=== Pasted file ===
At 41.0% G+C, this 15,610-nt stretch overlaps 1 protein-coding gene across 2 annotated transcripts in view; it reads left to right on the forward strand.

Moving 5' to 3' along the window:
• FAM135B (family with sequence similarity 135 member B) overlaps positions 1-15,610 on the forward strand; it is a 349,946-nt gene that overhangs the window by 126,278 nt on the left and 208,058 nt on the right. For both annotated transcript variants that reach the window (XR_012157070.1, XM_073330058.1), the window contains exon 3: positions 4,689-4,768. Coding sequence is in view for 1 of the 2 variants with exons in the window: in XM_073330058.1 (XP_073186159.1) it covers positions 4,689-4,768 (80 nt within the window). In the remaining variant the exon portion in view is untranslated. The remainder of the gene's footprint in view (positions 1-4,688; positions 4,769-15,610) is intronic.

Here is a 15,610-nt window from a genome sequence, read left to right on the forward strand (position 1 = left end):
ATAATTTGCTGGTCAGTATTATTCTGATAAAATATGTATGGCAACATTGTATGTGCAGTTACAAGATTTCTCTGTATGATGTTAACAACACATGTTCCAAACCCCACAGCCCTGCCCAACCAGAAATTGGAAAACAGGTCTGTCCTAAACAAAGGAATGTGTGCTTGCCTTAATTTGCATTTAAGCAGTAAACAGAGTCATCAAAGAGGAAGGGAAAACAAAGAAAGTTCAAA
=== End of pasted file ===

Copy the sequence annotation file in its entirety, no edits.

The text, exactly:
At 41.0% G+C, this 15,610-nt stretch overlaps 1 protein-coding gene across 2 annotated transcripts in view; it reads left to right on the forward strand.

Moving 5' to 3' along the window:
• FAM135B (family with sequence similarity 135 member B) overlaps positions 1-15,610 on the forward strand; it is a 349,946-nt gene that overhangs the window by 126,278 nt on the left and 208,058 nt on the right. For both annotated transcript variants that reach the window (XR_012157070.1, XM_073330058.1), the window contains exon 3: positions 4,689-4,768. Coding sequence is in view for 1 of the 2 variants with exons in the window: in XM_073330058.1 (XP_073186159.1) it covers positions 4,689-4,768 (80 nt within the window). In the remaining variant the exon portion in view is untranslated. The remainder of the gene's footprint in view (positions 1-4,688; positions 4,769-15,610) is intronic.

Here is a 15,610-nt window from a genome sequence, read left to right on the forward strand (position 1 = left end):
ATAATTTGCTGGTCAGTATTATTCTGATAAAATATGTATGGCAACATTGTATGTGCAGTTACAAGATTTCTCTGTATGATGTTAACAACACATGTTCCAAACCCCACAGCCCTGCCCAACCAGAAATTGGAAAACAGGTCTGTCCTAAACAAAGGAATGTGTGCTTGCCTTAATTTGCATTTAAGCAGTAAACAGAGTCATCAAAGAGGAAGGGAAAACAAAGAAAGTTCAAA